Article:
Because the chance of your home being damaged by a natural disaster, like an earthquake, is different depending on where you live, we now consider the risk of this happening at your specific address when we calculate your house insurance premium.
This means properties with a higher chance of experiencing damage from this type of event will pay more than those with a lower risk. We call this address-based pricing.
Why we’ve changed
We’ve made this change because we believe this is the fairest way to distribute the costs we face as an insurer. Recovery from earthquakes and other natural disasters can cost billions of dollars. If a disaster happens, we need to make sure we can pay out to those customers affected and still have money to pay for day-to-day claims. To do this, we buy our own insurance. This is called reinsurance and it is included in the price of our premiums.
The cost to insure a property can differ a lot between regions as some are more likely to face natural disasters than others. For example, Wellington is much more likely to experience an earthquake than Whangarei.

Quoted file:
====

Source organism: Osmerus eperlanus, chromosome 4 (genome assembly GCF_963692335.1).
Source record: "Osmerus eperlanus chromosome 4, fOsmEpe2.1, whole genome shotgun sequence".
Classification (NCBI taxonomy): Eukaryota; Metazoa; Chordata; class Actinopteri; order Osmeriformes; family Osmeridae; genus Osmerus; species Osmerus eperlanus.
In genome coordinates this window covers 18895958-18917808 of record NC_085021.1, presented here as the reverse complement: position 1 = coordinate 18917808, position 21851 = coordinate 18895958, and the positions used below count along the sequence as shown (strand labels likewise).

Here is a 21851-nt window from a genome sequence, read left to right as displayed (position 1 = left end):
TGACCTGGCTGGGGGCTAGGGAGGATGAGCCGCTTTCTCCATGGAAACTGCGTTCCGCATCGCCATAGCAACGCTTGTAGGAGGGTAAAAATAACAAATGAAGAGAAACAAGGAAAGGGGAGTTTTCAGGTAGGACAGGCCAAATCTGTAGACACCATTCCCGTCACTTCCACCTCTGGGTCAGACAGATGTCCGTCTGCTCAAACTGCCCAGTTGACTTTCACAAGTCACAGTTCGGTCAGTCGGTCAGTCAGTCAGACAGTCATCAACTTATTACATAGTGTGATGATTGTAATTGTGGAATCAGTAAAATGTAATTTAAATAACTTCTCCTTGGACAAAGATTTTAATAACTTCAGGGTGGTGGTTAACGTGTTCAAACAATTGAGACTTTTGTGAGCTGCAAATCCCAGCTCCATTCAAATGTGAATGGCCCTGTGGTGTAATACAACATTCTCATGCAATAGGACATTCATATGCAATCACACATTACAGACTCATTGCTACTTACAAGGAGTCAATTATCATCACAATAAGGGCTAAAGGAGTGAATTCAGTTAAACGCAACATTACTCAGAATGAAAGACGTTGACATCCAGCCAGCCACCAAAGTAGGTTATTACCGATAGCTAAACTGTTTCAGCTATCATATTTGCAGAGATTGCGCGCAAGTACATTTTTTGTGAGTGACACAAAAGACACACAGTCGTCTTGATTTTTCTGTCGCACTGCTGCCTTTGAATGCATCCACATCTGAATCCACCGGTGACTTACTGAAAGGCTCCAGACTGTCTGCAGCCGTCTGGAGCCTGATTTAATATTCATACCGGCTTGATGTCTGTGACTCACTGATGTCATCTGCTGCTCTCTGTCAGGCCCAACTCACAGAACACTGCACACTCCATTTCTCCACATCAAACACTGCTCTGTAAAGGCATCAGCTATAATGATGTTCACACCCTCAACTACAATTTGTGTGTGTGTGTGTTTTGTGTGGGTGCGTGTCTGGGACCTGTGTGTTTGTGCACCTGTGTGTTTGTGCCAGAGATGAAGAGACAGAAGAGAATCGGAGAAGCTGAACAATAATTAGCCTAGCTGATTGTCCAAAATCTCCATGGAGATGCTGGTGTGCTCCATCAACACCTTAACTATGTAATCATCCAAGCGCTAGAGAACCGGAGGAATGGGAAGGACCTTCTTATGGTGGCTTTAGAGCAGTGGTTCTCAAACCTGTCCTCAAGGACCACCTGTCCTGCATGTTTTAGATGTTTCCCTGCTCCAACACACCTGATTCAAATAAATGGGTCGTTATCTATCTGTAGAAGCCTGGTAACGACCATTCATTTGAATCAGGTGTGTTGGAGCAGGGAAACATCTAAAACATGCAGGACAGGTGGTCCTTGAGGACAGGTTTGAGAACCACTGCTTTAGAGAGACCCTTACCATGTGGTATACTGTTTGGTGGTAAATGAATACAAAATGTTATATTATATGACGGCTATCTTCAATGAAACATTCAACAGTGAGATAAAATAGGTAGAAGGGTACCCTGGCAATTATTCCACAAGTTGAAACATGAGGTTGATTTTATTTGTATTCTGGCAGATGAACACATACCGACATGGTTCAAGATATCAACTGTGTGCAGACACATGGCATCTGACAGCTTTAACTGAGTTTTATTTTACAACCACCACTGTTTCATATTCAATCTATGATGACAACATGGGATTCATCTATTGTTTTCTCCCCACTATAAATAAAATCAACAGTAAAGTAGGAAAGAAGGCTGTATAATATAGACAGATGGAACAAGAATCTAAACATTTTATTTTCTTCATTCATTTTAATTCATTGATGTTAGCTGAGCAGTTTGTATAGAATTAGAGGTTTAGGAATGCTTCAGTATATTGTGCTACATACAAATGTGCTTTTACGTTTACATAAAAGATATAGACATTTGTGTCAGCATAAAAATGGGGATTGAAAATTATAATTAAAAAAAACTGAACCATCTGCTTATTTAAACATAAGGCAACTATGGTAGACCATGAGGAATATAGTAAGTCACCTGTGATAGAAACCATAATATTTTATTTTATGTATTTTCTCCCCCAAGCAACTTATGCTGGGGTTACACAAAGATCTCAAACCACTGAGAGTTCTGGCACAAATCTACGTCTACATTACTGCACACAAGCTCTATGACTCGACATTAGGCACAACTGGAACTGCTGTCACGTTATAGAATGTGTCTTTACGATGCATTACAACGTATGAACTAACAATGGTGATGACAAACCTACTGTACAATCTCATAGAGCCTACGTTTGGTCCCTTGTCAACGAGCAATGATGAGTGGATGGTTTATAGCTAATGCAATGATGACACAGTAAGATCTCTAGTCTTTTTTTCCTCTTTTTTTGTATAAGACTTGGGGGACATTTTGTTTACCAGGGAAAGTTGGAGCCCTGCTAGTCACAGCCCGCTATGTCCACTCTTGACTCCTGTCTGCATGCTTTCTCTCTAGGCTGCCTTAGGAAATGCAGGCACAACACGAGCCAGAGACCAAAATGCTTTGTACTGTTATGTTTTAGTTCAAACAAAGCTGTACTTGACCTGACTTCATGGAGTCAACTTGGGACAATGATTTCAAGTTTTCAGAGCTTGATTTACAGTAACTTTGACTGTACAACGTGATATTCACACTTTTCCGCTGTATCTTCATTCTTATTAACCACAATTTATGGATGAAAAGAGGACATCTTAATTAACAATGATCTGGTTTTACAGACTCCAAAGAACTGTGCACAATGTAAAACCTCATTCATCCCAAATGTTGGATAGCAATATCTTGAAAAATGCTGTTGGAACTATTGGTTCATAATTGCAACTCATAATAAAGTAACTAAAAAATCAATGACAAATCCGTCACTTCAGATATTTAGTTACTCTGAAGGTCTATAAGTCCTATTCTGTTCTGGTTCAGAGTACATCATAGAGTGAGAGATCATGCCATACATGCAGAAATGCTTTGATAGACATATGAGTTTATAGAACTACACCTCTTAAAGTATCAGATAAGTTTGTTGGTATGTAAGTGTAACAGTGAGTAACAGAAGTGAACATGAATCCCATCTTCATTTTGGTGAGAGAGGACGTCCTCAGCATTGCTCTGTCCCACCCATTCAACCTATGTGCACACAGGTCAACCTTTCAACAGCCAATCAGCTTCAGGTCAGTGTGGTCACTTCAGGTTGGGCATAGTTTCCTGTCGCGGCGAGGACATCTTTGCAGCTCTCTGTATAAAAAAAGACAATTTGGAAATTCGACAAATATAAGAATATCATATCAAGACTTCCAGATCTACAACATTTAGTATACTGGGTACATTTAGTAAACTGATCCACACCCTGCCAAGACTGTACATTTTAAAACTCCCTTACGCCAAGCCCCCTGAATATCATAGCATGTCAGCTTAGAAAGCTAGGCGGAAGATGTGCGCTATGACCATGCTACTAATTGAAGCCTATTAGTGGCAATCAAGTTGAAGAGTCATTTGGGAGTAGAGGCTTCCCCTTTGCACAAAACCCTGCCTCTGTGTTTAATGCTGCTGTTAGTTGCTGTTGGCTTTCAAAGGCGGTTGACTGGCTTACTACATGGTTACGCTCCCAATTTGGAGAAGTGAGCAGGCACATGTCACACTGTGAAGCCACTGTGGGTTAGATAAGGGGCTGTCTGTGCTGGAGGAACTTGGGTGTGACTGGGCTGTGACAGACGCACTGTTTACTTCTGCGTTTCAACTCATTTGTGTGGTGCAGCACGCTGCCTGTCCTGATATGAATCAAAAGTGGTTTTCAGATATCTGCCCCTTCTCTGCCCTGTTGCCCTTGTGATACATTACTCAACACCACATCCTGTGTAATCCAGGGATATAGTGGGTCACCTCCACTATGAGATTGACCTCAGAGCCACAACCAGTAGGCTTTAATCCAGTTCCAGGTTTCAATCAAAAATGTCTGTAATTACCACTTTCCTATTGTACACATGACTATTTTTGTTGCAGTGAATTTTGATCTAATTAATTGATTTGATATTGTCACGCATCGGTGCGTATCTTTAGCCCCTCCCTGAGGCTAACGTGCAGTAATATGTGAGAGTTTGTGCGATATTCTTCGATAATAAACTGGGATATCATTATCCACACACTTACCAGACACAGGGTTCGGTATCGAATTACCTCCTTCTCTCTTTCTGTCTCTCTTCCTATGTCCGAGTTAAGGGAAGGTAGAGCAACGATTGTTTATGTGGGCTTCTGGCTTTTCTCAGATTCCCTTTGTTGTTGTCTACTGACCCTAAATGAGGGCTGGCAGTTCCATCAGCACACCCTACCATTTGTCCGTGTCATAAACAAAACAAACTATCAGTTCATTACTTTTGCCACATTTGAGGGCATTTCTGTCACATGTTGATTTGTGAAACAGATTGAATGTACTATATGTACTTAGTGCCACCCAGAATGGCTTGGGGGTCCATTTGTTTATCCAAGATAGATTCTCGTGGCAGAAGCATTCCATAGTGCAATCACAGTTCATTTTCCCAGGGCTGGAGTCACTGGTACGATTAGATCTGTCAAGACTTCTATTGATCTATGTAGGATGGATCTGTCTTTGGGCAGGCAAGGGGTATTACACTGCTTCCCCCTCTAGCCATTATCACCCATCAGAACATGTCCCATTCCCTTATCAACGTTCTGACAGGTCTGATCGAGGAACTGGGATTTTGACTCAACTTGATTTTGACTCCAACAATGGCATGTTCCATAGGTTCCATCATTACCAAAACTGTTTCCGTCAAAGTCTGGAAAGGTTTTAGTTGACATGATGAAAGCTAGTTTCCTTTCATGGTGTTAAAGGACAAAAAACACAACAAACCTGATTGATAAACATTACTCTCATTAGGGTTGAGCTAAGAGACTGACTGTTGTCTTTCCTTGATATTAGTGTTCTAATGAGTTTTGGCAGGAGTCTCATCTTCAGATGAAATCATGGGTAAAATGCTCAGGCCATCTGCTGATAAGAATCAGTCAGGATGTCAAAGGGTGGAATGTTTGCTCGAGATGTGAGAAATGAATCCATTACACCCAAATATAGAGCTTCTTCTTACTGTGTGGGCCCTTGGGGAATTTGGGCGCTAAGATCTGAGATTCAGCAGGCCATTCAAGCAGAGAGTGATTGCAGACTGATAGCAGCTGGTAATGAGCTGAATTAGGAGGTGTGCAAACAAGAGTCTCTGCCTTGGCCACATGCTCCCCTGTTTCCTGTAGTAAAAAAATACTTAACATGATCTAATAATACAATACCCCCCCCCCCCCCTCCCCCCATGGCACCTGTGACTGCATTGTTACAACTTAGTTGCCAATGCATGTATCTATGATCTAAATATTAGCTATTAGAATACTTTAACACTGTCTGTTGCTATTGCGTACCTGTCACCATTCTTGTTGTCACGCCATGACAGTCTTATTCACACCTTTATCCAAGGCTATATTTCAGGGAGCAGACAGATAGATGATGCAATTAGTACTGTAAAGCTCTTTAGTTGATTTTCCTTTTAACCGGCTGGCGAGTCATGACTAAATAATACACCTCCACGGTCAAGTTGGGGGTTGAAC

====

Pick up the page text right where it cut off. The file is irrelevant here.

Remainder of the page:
In the past, regions at greater risk did pay more for house insurance, but this did not reflect the true expense of providing cover for these properties.
Our new way of pricing more accurately reflects these costs and means locations that have a higher chance of suffering damage from natural disasters will likely pay more than locations where the chance is lower.
How we price house insurance
We use various sources of data to assess the level of risk each address faces, looking at factors like soil type and how close it is to an earthquake fault. We combine this with information about the building itself such as its age, number of stories and construction material.
As part of our change to address-based pricing we’ve partnered with RMS (Risk Management Solutions), one of the world’s leading catastrophe modelling companies, to help us understand earthquake risk in New Zealand. RMS earthquake models are built using the most advanced technologies, science, and data, including lessons from historical events, geologic data, ongoing global research and damage statistics.
Assessing properties with this level of detail means earthquake damage risk can vary from one address to another, even for properties on the same street.